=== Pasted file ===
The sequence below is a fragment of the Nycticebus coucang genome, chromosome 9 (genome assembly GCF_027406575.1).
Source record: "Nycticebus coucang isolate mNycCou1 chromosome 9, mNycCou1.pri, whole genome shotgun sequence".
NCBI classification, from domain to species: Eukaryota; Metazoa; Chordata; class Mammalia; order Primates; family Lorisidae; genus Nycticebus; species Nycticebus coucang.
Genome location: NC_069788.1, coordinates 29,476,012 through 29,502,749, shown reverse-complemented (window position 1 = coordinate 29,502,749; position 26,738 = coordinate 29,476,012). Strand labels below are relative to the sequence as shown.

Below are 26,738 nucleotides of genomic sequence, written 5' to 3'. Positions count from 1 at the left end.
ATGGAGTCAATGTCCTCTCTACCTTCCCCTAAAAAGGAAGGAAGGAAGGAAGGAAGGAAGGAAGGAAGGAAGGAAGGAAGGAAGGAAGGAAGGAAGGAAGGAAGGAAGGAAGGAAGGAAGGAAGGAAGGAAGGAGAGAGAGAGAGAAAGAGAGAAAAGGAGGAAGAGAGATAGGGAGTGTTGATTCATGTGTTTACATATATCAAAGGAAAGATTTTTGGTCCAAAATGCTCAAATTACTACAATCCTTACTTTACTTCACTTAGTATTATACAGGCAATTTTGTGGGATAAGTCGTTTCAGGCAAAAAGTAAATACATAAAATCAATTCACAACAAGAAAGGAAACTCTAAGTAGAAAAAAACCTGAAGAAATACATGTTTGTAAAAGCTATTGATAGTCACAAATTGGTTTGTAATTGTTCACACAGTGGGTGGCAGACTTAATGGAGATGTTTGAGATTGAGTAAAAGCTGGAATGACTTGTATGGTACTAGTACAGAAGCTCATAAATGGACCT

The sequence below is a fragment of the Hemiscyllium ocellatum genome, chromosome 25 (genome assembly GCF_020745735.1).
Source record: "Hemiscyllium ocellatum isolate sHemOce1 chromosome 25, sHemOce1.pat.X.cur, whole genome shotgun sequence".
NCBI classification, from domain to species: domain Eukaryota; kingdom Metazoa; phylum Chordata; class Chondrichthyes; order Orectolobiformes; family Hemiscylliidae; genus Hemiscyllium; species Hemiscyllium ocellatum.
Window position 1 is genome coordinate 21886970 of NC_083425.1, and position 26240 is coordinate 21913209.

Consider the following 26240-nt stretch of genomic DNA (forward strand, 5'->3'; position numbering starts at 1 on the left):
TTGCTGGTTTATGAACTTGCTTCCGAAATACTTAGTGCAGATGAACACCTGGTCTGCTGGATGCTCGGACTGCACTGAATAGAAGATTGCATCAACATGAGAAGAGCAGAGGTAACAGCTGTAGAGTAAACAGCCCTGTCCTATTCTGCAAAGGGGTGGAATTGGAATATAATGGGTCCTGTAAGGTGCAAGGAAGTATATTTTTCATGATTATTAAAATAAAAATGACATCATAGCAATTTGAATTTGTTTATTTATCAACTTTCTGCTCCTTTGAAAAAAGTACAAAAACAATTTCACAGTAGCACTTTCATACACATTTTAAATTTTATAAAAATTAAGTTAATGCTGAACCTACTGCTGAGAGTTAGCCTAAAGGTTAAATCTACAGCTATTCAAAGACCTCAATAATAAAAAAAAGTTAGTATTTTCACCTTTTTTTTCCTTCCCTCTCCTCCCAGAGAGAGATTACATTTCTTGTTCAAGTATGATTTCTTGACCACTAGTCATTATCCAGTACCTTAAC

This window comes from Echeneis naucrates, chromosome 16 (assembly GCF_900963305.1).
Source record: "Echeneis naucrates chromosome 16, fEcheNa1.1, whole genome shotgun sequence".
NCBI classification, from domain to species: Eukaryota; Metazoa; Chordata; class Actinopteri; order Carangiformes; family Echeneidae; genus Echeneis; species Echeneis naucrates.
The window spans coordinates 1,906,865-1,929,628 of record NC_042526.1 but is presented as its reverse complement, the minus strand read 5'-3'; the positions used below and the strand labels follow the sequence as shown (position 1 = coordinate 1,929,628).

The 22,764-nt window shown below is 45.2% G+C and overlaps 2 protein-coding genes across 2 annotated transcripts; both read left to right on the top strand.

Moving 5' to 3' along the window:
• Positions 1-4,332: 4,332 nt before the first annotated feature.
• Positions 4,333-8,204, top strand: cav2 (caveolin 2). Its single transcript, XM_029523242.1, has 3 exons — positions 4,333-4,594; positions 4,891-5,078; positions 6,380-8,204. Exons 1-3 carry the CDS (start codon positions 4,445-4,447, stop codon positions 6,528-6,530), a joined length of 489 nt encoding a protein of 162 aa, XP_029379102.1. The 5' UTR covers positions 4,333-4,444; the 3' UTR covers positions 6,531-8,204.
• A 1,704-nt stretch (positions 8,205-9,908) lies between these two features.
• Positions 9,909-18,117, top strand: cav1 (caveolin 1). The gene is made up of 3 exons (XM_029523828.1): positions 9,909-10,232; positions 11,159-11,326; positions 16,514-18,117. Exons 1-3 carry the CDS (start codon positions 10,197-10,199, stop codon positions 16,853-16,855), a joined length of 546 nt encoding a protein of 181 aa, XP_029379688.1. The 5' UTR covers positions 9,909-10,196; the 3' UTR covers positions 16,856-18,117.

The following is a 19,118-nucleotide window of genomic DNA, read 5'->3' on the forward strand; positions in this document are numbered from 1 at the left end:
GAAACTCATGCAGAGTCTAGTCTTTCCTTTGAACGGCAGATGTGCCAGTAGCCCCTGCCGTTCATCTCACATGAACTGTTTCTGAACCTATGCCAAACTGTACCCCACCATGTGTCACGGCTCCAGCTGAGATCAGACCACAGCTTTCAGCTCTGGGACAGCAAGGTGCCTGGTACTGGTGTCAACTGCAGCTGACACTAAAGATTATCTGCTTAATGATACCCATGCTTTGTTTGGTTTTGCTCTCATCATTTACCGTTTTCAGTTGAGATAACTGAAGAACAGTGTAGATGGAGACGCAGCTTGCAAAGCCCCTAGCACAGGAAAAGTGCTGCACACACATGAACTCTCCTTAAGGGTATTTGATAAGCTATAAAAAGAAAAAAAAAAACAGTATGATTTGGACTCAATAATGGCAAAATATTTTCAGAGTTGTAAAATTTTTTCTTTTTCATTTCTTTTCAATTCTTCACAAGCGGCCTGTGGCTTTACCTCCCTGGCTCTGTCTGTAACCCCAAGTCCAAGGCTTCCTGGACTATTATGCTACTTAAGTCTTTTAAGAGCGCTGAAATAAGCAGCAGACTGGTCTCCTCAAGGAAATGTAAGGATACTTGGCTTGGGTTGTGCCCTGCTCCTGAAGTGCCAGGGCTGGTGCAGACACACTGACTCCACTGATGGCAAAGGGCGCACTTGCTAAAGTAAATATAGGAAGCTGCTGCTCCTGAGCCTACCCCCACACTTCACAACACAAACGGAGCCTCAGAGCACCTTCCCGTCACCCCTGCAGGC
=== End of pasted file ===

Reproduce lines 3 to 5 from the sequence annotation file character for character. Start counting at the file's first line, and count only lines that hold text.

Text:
NCBI classification, from domain to species: Eukaryota; Metazoa; Chordata; class Mammalia; order Primates; family Lorisidae; genus Nycticebus; species Nycticebus coucang.
Genome location: NC_069788.1, coordinates 29,476,012 through 29,502,749, shown reverse-complemented (window position 1 = coordinate 29,502,749; position 26,738 = coordinate 29,476,012). Strand labels below are relative to the sequence as shown.

Below are 26,738 nucleotides of genomic sequence, written 5' to 3'. Positions count from 1 at the left end.